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A CYCLONE'S WORK.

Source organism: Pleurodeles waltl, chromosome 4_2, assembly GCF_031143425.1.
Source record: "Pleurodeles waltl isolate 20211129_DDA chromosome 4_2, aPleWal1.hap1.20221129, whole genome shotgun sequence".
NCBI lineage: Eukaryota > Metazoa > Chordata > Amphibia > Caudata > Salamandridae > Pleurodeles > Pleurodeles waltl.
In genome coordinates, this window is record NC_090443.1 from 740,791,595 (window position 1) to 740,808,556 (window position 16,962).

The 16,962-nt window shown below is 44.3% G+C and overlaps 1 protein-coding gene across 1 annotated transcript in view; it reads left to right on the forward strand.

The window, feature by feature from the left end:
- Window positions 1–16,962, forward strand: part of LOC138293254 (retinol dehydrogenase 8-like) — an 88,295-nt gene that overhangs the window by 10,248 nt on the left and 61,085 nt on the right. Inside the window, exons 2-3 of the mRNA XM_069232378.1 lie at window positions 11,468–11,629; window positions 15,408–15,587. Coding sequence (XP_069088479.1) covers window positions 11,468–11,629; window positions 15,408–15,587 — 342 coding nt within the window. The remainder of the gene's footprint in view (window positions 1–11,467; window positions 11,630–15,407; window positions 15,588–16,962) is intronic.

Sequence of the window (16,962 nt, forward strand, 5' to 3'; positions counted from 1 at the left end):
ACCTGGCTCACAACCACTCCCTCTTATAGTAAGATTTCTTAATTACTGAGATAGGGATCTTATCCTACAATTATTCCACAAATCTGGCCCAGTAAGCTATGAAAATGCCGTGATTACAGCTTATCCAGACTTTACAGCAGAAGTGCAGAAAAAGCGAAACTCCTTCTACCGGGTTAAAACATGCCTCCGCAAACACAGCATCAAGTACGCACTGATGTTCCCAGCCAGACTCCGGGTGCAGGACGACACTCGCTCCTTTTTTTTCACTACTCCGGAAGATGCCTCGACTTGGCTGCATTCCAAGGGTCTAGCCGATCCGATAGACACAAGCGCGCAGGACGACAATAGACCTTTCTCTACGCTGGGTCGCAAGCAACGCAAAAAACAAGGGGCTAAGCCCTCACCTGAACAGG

The Village of Wellington. Kan., VI Jtcd by a Terrible Twister. Two Handred Houses Leveled —Fire Adds Horror to the Already Terrible Havoc. Estimated That Between Twenty and Thirty Lives Were Lost and Many Badly Injured. WELLINGTON, Kan., May SO.—A ter rible cyclone struck this town shortly after 9 p. m., sweeping everything in its path. Great loss of life is reported. The number of dead will probably reach fifty while hundreds of others are in jured. To add to the horror of the sit uation fire broke out among the ruins and many of the injured are supposed to have been burned to death. TERRIBLE HAVOC. •t Further I'artU-ulars of the Cyclone 'Wellington. Kan. WELLINGTON. May 30.—The destruc tion to life and havoc to property wrought by the cyclone is terrible. In the darkness of the night and the confu sion incident to such a catastrophe, it was impossible to realize the enormity of the calamity. Light of day invests the scene of destruction with a distinct and awful realization of its scope. The loss of life is appalling, and the ruin of property great. The storm came from the southwest and approached the city with a rotary motion. When it reached here it de scended upon the center of the city with appalling force, suddenly lifted, sucking everything in its grasp, and as suddenly dropping it. Trees were torn from their roots, houses turned around, stoves ac tually lifted until they landed on the second floor of the nuns. Cars which stood on the track of the Rock Island road were lifted up and carried a distance of 200 feet. In one instance a horse was actually taken from the ground and carried to the top of a two-story building. A little child was taken out of its cradle, carried a dis tance of two blocks and deposited upon the ground without being injured. Death at a Dance. The most appalling scene was that at the Phillips house, where a ball was in progress when the cyclone burst. The dancers were given little opportunity to escape from the toppling structure. As the building began swaying in the ter rific gale the people in the crowded ball room made a frantic rush for the doors. The stairways and halls were immedi ately filled by the crazed men and women, who tore at each other in their mad rush for the open air. With the crash of the walls about and over thein there arose a great wail of despair from the imprisoned and doomed. As the timbers crushed down upon the struggling merrymakers their hoarse cries were throttled by the weight of the mass of timbers above them. Then came the silence pt death and insensi bility, only to be followed a moment later by the shrill blasts of the tempest as it rushed on to other destructive work. Those who escaped from the building began immediately the work of rescue. Some of those who fled from the build ing had left wives and sweethearts, hus bands and brothers behind. These they sought in the pile of bricks and timbers. As fast as the bodies were taken out they were surrounded by a crowd of anxious people who vainly tried to identify the mangled remains. A meeting of the Salvation Army was in progress in a hall near the Robinson block. The falling walls of the building crushed the hall, and it is known that two were killed. It is probable that when the wreck has been cleared away it will be found that many more perished. In many instances those who were taken from the ruins were so disfigured that it is almost impossible to identify them except by the clothing and this will take time until the people have be come calmer than they now are. It is estimated that there are 150 people badly injured and the death list mil undoubt edly reach thirty in the city, while re ports from the immediate surrounding will probably swell that to forty. From the wrecked condition of the "houses, it is believed that this is the worst storm that has ever visited Kansas. One hun dred and fifty-two houses are to be counted as having fell to the force of the tornado, and of these fully one hundred are completely wrecked. The following dead have been identi fied: MKS. WILLIAM SAHEB. KITTIESTRAHN. X. SILVA. WALTER FORSTTIJE. IDA JONES. FRANK D. CAMPBELL, JAMES HASTLE. LEONARD A DAMSON. PROFESSOR MAYER. HART UPSON. WILLIAM FRENCH. TWO HUNDRED HOUSES Leveled by the Cyclone at Wellington, loss Half a Million. ST. LOUIS, May 20.—The Globe-Demo crat's Wellington special says that the loss by the cyclone will aggregate $500, 000. Two hundred brick and wooden buildings were destroyed. Editor Luke Herring of The Monitor was caught in his falling building and badly in jured. Hundreds of men are work ing in the ruins in the hope of res cuing the imprisoned people. The house »f Esquire !5nxith was levelled and sev jral members of tac household mangled —two probably fatally. The tiro is still raging. The tftroeta are impassable and noth ing but rain exists everywhere. At least twelve bodies have already been taken out of the ruins, and something less than seventy-five are injured. Men are working everywhere trying to rescue imprisoned ones. No one now can real ize the extent af the catastrophe. The Cole & Robinson block ruins are on fire, and strenuous efforts are being nade to rescue people known to be Juried there. TWO OTHER TOWNS. The Wellington Cyclone Visit* Argonl* and Harper. TOPEKA, Kan., May 30.—Meager dis patches to the Santa Fe headquarters here state that the cyclone which wrought sueh terrible havoc in Welling ton also struck the towns of Harper and Argonia, in the vicinity of Wellington. The wires to both of tliwse places are down, and the news received by the Santa Fe came by wire from its train men at other places who passed through the towns. Five or six lives ara known to be lost, although the names of only three are given. It is said that nearly every house in the town was shifted from its founda tion, and it is remarkable in view of the great destruction to life in both places, how few deaths have occurred. The Santa Fe's special train, which left Wichita to take physicians to at tend the injured at Wellington, has been sent through to Harper and Argonia with all the physicans that can be spared from Wellington. ACTUALLY STARVING. Refugees of Flootleil Dintviets in Arkansas lladly in Want of Food. ARKANSAS CITY, Arlt., May 30.—The story of the flooded districts has not been half told. There is not a thousand acres of dry soil in Desliata county. All the people have been rescued and are now on high ground but actually starv ing, so difficult of access are they to the relief steamers. All the big plantations for forty miles in the Arkansas valley are utterly ruined. At Shreveport, La., the situation is growing hourly more se rious on account of the steady rising of the river. It now seems that a general overflow of the Red River valley is in evitable. Thousands of people have been impoverished. The steamers Wag ner and Howell are doing great work in saving life and property in the over flowed section. The Howell brought from the lower river 117 men, women and children rescued from levees and high houses. The water is the highest since 1849. Holendel, up the White river, has been swept off the earth and remnants of the houses are lodged among the limbs of trees along the banks of that mighty torrent. There is not an in habitant there today, nor a soul living at Chicot City. The backwater has come forty7 miles from the Arkansas river and is up to the second stories of the buildings. Red Fork, a place of 400 people, is no more, and the same can be said of Pen dleton. Relief boats have come in from that section, bringing the surviving fam ilies. The large plantations known as the Blakemore place, the Allen, the Maples, and the Green places are under water and ruined, and the tenants are camp ing around on high spots of ground, wet and hungry. All around Catfish point the waters come rushing in from the Arkansas river, sweeping through forty miles of plantation property. DAMAGE BY FLOODS. Total Loss by High Water in Five States Estimated at 033,000,000. NEW YORK, May 30.—Special advices to Bradstreet's from regions affected more seriously by floods point to an ag gregate loss in five states of $32,000,000, which includes damage to railway prop erty, destruction of or damage to levees, to farm buildings, machinery, live stock and crops, as well as loss on other prop erty. Louisiana and Arkansas have lost less in this respect than reported, and Illinois and Missouri probably more. Losses in Iowa and Kansas have been greatly exaggerated. Heard for Miles. CARROLLTON. O.. May 20.—An explo sion occurred at 9:30 a. m. in the Friend paper mill. It was heard for miles around. The building was almost totally demolished, and fragments of the wreck age were scattered all over the village. Emery Blood, of Lawrence, Mass.. the foreman of the mill, was killed outright. Superintendent Stebbins. of Carrollton, was dangerously, and and several others slightly injured. The explosion was caused by lack of water in an overheated boiler. State Land Sale.n* ST. PAUL, May 30.—State Auditor Bierman has returned from the land sales in Norman, Polk and Marshall counties. He sold 1,900 acres in Norman county, 4.800 in Polk and 700 in Mar shall. The competition was so light as to amount to almost none at all, and the lands, with rare exceptions, sold for 15 per acre. The farmers were too busy to come to town, and besides the present crop prospects np there are such as to discourage them from purchasing any more land. A Train of Elevator Cars. From an elevator point of view the new Masonic temple building in Chicago will be the most important in the world. It will have twenty-four cars built in a circular shaft having a 250 foot rise. There will be express elevators, way and freight trains. The first will go to the top floor without stopping, while the others will stop either at every floor, or at the fifth, tenth, fifteenth and so on. They will net run at full speed, prob ably because passengers do not like the sensation of flying,—Chicago Journal of Commerce. A 1 THE(bLDEtf Rule lj Mamma Uses Santa Cl/ius •fit Clothes rto Oarif (utobj todofoi)oU5 Man\«na tiocyjoyoiV USE SANTA GLAUS! Soap /UOAIRBAMK&CO. CHICW What D. E. HUGHES. A. E. JONES. HUGHES IMPLEMENT, FUEL & FEED CO. JAMESTOWN, NORTH ZSAKOtTA.. AGENTS FOK THE FOLLOWING STANDARD FARM MACHINERY: Star Wagons, Columbia Buggies, SolidComfort Plows, Wood Har vesting and Mowing Machinery, Minneapolis Harvesters, J. /. Case Threshers, steam, tread or sweep power. FULL LINE OF FEED, COAL AND WOOD. We can interest you in our line if you call on us. Any Furniture House in the M' !i fair dealing, standard Roods, reasonable prices and honest endeavor TiaxisnK: OP1 IT I Our sales for the last month have been Hade by to use the people Dakota. StIXjL CO:M::E I It wilt pay you to keep your eye on our Weekly Bargain Window. 2d & 3rd doors south of Lloyds Bank A "IV/T HALSTBAD.. CAN'T YOU SEE That we offer you the best choice of Clothing, Gent's Furnishings, Hats, Caps, Boots,Shoes, Trunks and Valises? You may go farther and fare worse. Just now we are showing a finer line of boys and children's clothing than ever was brought to this state. We shall this week make special low prices in this department. Lawrence Block. AVoil Bros. Best on Earth for the Money. $£0 Pays for One. Rushford Farm Wagons, Spring Wagons, Road Wagons, Ca£ts, Gale Disc Harrows, New Deal Plows, Walking Plows and Walking Breakers, McCormick's Binders and Mowers, Hardware, Stoves and Tinware. WE WILL GIVE YOU YOUR MONEY'S WORTH Kirk, Allen & Hathorn. GET YOUR NEIGHBOR To Subscribe for THE WEEKLY ALERT ggf It prints more News of all kinds than any Weekly paper in the state—for 12.00 e. P. history of North *1! "'VI WEIX8, JKRS9 BIGHT will do. larger than Ever Manufacturers of A ,T. W. M( LLOYD, Pm't. D. McK. LLOYD, Vh» I'rm'U (.r. M. LLOYD, CMh'r The Lloyd National Bank. JAMESTOWN, NORTH DAKOTA. Fjljjd tt:F $100,000 STTIEFIJTTS, $15,000. DO A GENERAL BANKING BUSINESS. Gull River Lumber Co. MANUFACTURERS AND DEALERS IN LATH, LUMBER, SHINGLES, DOORS, COAL, WOOD, LIME, BRICK, ETC. Mills at Gull River, Minnesota. Office and Yard—North Side, near the N. P. Elevator Co. Pres. JNO. 8. WATSON, Vice Pres. Geo. I.. WEBSTER, Cashier The James River National Bank. JAMESTOWN, NORTH DAKOTA. Paid up Capital $50,000. SURPLUS, $5,000. GENERAL BANKING AND EXCHANGE BUSINESS DONE. EOLLER MILLS, RUSSELL, MILLER MILLING COMPANY, Proprietors, SEE ME. FLOUR AND FEED. THE CELEBRATED BRANDS: Belle of Jamestown. A Pat'nt. Golden Northwest You all Wear Shoes. Men's Oil Grain Creole, all solid Shoe at $2.00. Women's Butt Glove Grain, best Minnesota Shoe Co's goods, at $1.75. Buy your Shoes where you get value received. :M7ST PRICES .A-IKE LOW. G-- iT J=CEIES- OAK WILKES Owned by W. P. Fan-ell, Jamestown, North Dakota. Color, dark bay marks, black points foaled, May, 1888 bred by A. O. Fox, Woodside Stock Farm, Oregon, Wisconsin. 3PjbJXDXO~ZE&J=jJ=J OAK WILKES was sired by Wilcan, 6765, inheriting the same proportion of Clark Chief's blood as Guy 2:12, Tony Newell 2:19J£, and 6 others in 2:20 and better, and 20 others in 2:30 and inherits the same proportion of the blood of Geo. Wilkes as Bosalind Wilkes 2:14%, Roy Wilkes (pacer) 2:14%, Prince Wilkes 2:14%, Lady Wilkins (pacer) 2:15%, and others in 2:16 and better, and 92 others in 2:30. Dam Minnie B. she by Windsor, by Hambletonian 10 note—Sons of Hambletonian 10 have sired the dams of Clingstone 2:14, Patron (best 5 year-old stallion) 2:14M, Favonia 2:15, Woodnut 2:16J4 Jerome Eddy 2:16%, Spofford 2:18%, and 150 others in 2:30. Sire's dam was Ariadne, by Geo. Wilkes 519, with a record of 2:22.. WiiiCAit was sired by Harrison Chief, 3841, the premium harness stallion of Kentucky and sire of Harrison 2:26and George L. 2:26%. HARBISON CHIEF 3841, was sired by Clark Chief 89, he by Mambrino Chief 11. Note—9 sons of Clark Chief have sired 28 performers with records from 2:12 to 2:30 l9"For more extended pedigree apply to owner. This horse will stand at owner's stable in rear of James River National Bank, Jamestown, N. D., until further notice. TERMS—$25 to insure. ViT- -tr1m F.A.IErciJfrs'PiT iT i, 0"wxL©r.